Neuronal noise as an origin of sleep arousals and its role in sudden infant death syndrome

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Science Advances  25 Apr 2018:
Vol. 4, no. 4, eaar6277
DOI: 10.1126/sciadv.aar6277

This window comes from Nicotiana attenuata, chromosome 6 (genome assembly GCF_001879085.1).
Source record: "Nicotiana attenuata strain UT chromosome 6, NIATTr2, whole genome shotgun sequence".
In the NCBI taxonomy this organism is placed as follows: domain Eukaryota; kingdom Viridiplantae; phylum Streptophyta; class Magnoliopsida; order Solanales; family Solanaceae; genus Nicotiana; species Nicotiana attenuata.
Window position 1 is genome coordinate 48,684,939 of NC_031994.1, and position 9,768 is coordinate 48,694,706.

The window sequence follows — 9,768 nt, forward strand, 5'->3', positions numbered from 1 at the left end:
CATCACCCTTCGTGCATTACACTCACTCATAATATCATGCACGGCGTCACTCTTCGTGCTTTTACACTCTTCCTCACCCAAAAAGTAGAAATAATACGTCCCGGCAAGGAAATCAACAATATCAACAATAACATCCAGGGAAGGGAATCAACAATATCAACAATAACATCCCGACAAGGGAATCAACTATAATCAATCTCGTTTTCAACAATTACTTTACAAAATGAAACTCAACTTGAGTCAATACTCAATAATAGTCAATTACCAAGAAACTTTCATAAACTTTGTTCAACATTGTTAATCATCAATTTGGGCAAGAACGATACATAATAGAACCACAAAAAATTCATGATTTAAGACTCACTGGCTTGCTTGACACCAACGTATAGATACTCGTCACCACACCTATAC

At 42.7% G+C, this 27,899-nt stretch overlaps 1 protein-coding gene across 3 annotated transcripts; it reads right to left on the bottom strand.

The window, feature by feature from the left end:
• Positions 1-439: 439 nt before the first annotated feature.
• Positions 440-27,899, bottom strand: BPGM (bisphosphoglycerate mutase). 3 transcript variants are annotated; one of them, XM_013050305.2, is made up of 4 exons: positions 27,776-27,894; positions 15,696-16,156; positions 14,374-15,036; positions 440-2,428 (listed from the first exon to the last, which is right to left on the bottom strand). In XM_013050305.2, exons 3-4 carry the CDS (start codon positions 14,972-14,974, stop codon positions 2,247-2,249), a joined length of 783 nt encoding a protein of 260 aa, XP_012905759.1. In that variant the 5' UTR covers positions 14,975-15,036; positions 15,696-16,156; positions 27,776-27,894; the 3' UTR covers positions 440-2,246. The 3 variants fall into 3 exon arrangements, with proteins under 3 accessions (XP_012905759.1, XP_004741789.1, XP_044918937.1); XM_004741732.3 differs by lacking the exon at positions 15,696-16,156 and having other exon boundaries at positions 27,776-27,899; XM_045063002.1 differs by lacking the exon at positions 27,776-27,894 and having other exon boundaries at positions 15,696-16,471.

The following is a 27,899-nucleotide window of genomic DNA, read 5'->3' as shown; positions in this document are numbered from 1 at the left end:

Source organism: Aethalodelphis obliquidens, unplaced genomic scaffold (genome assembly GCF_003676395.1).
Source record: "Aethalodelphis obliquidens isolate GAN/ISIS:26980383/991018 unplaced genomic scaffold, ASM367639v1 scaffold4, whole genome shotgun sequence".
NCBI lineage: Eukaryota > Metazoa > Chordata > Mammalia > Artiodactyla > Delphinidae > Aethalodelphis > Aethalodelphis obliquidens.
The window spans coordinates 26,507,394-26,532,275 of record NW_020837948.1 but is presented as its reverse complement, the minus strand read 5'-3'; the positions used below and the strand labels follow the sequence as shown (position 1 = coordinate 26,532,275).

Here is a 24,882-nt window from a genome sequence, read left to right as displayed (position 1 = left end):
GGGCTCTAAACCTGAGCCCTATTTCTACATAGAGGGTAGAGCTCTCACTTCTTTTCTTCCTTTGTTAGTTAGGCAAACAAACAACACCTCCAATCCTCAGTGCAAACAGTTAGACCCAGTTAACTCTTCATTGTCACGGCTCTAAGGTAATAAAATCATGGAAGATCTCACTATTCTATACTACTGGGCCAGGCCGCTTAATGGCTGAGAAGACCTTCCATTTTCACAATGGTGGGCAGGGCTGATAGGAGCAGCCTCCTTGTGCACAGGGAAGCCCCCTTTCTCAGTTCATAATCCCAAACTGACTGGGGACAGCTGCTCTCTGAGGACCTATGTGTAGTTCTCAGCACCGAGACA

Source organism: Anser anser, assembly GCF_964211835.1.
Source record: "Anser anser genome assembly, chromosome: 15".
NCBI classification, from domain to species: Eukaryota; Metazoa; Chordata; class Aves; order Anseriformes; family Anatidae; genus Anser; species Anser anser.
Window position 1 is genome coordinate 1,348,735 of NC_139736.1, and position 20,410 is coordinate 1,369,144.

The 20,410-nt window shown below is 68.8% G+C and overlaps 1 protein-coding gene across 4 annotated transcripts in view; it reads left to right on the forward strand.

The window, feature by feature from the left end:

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In addition to regular sleep/wake cycles, humans and animals exhibit brief arousals from sleep. Although much is known about consolidated sleep and wakefulness, the mechanism that triggers arousals remains enigmatic. Here, we argue that arousals are caused by the intrinsic neuronal noise of wake-promoting neurons. We propose a model that simulates the superposition of the noise from a group of neurons, and show that, occasionally, the superposed noise exceeds the excitability threshold and provokes an arousal. Because neuronal noise decreases with increasing temperature, our model predicts arousal frequency to decrease as well. To test this prediction, we perform experiments on the sleep/wake behavior of zebrafish larvae and find that increasing water temperatures lead to fewer and shorter arousals, as predicted by our analytic derivations and model simulations. Our findings indicate a previously unrecognized neurophysiological mechanism that links sleep arousals with temperature regulation, and may explain the origin of the clinically observed higher risk for sudden infant death syndrome with increased ambient temperature.

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